Merge upstream changes with Git

Let’s say you want to work on some code in a git repository. To do this, generally you will “fork” this repository, by cloning it into your own repository. On GitHub there’s a simple “fork” feature that takes care of this. After a while, you might have made some changes, but the original repository that was forked might also have new commits pushed to it. A question many new git users then face is: “How do I pull the upstream changes from the original repository into my own?”

The fact is that git makes it really easy for you to merge upstream changes into your own cloned repository. Before you can do this, you will need to add a remote branch.

Remote branches are branches of code in outside repositories. If you want to pull changes from the original repository, you need to add it to your local repository. This is a process you only need to go through once after you clone your local repository though. Here’s a few simple steps:

  1. Get the link to the original git repository. This can be an SSH link as well as an HTTPS link. If your git environment is set up properly, using either one shouldn’t be an issue.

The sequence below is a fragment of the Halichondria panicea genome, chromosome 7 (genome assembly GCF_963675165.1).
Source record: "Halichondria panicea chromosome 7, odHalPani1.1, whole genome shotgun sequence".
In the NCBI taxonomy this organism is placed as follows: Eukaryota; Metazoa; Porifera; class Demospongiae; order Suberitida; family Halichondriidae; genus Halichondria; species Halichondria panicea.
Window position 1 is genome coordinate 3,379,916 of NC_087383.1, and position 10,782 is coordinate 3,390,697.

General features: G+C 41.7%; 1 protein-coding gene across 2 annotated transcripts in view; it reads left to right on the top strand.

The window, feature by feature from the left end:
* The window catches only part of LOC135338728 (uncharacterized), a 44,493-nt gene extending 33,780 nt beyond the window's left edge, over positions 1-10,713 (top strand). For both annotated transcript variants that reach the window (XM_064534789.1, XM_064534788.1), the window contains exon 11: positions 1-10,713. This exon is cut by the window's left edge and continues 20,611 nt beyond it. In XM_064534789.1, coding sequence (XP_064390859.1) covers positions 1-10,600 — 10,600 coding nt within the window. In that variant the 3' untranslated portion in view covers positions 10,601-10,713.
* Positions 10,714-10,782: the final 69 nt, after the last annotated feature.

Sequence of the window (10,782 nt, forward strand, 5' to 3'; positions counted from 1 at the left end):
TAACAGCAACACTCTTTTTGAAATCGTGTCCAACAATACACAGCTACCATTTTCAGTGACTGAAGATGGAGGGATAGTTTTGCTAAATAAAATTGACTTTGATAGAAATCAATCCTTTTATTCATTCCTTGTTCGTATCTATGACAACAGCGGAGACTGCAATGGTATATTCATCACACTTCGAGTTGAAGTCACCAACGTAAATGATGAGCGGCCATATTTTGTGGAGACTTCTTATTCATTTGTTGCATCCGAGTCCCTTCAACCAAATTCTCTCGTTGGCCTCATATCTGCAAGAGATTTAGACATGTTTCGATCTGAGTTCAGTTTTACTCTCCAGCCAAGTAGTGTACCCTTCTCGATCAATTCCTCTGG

2. Next browse to the root folder of your local repository in your shell of preference.
  3. Execute the command:

    Replace “LINKHERE” with the link of the original repository.

Now that you’ve added the remote branch named upstream, you can simply merge any changes in the original repository into your own by following these steps:

  1. First you need to fetch all of the latest changes in the upstream repository be executing:
  2. Make sure your repository is on the correct branch by executing:
  3. Now simply merge the changes by executing:

Keep in mind, the example above assumes that you want to merge changes from the master branch of the original repository into the master branch of your local repository. You can of course use different branches as well.

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